Where's the NHS get-out-of-debt card?

14 Jul 14
Andy McKeon

The NHS’ financial position is shaky and deteriorating fast. Just hoping, Mr Micawber-style, that something will turn up is no answer to a likely £2bn shortfall

The Nuffield Trust report, Into the red? The state of the NHS finances, sets out the facts on NHS expenditure between 2010 and 2014. It is clear on figures for 2013/14 from Monitor and the NHS Trust Development Authority, that, subject to audit, NHS providers will post a small overall deficit of £100 million. Equivalent figures from NHS England show that the commissioning side will produce a small surplus. The overall result for the entire NHS is likely to be happiness in Mr Micawber’s terms.

Like Mr Micawber, the NHS and, more particularly the government, might also want to concentrate on the moment rather than worry too much about financial trends and the future. Just as Mr Micawber found, this would be a mistake. The headline figures for 2013/14 hide significant deterioration.

The provisional figures for 2013/14 show 66 trusts in deficit including financial support. Most are in the acute sector. The comparable figure for 2012/13 is 25 (45 after stripping out financial support). Trusts received some £200 million of financial support in 2012/13, and, after stripping that out, NHS providers posted a surplus of some £380 million. Last year, NHS trusts alone received some £360 million of financial support. So, after stripping that out, the underlying position looks like a deficit of some £460 million, rather than the £100 million in the headline figure.

In other words, NHS providers experienced an £800 million turnaround in their underlying financial position. Add to this the £200m of financial support that Monitor say has been given to foundation trusts in 2013/14, and we could be looking at a £1bn turnaround.

Commissioners also experienced something similar. PCTs posted a surplus of £679 million in 2012/13 and kept past savings more or less intact. Together, CCGs and NHS England posted a surplus of £256 million in 2013/14 but drew on some £400 million of past PCT savings in doing so.

Whichever way one looks at it, the NHS’ financial position is shaky and deteriorating quickly. Commentators and even government ministers have pointed to ‘being really up against it’ in 2015/16. But it is quite likely that the funding crisis will emerge in 2014/15.

All this has led to me being asked what the position is likely to be in 2014/15 and how much extra money will the NHS need next year and the year after. Here is where my crystal ball comes in. It certainly isn’t scientific and we will obviously know more as the year progresses.

Given there isn’t any more money in real terms in 2014/15 or pay increases for staff the issues are what will happen to demand, will there be further requirements for quality improvements  (most notably in staffing) and can trusts make the broadly 4 per cent savings necessary to square the circle.

There doesn’t seem to be any let up in demand. Quite the contrary – according to recent NHS England figures, emergency admissions rose by 74,000 in the first quarter of this financial year compared with the same period in 2013/14. A staggering 5.8 per cent increase, despite the attention and effort paid to cutting them.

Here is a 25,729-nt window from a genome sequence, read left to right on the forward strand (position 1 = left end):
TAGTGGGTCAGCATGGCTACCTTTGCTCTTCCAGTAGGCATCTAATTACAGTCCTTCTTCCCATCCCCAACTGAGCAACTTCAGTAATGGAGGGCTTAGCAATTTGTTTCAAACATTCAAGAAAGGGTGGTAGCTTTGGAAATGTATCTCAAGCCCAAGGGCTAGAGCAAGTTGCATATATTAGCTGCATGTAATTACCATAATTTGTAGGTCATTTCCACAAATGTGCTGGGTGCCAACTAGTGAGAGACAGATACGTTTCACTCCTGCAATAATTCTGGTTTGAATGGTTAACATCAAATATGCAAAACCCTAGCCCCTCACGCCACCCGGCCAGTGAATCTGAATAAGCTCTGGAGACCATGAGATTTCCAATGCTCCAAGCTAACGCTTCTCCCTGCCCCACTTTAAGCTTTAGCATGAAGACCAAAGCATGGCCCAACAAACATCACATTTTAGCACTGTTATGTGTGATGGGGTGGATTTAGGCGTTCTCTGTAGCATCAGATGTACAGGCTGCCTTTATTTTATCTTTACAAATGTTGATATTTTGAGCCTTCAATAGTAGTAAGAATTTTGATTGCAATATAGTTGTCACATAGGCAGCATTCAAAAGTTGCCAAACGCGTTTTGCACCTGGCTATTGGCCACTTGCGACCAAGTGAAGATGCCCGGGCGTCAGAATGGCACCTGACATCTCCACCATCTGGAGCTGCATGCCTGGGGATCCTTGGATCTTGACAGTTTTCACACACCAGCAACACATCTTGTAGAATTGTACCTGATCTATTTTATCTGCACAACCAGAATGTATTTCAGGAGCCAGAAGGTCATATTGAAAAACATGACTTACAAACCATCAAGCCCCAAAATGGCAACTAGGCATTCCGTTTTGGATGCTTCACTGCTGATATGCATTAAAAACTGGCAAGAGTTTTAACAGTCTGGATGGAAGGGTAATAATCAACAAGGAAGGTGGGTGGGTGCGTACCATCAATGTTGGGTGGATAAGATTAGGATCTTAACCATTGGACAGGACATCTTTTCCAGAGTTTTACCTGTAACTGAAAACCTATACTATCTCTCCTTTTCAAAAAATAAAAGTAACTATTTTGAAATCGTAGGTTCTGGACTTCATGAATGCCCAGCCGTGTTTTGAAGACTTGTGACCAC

Acute trusts may have made their major investment in staffing following response to the Francis Report, but there will be full year costs to be met, NICE has yet to issue its final guidance on staffing and CQC inspections are rolling out, including in mental health trusts with what seem like frequent adverse comments about staffing levels. So I expect further investment – probably similar to that in 2013/14.

Can trusts make the savings? Not on past performance. Savings levels fell in 2013/14 and I expect the same to happen in 2014/15, even if only slightly.

All told, and especially if demand keeps rising as it did in the first quarter I would expect a further deterioration of at least £1 billion and probably more, giving a £1.5 to £2 billion gap at the end of the year between the real costs of running the service and day to day income.

How much does the NHS need in the future? Whole reports have been written on this subject (remember Wanless?) and doubtless will be again. My approach in this blog is particularly unsophisticated. But here goes.

4 per cent a year demand pressures, including giving staff relatively modest real terms pay increase,  isn’t an unreasonable broad brush figure. I am old enough to remember the Roy Griffiths mantra that any self- respecting organisation could achieve 2 per cent savings each year. Current real achievement looks a little above that but 2 per cent would be a realistic long term view.

Assuming continued real terms flat funding, the gap between pressures and savings is therefore 2 per cent – roughly £2 billion. Coincidentally, as you will have noticed it may also not be far off where we finish at the end of 2014/15. Also coincidentally £2 billion a year over and above general inflation would keep the share of GDP spent on health more or less constant given GDP growth forecasts.

Mr Micawber after a spell in debtors’ prison eventually went off to live a prosperous and well-ordered life in Australia. The NHS will need its own get out of (debtors) gaol card. 

Andy McKeon is senior policy fellow at the Nuffield Trust. This post first appeared on the Nuffield Trust website

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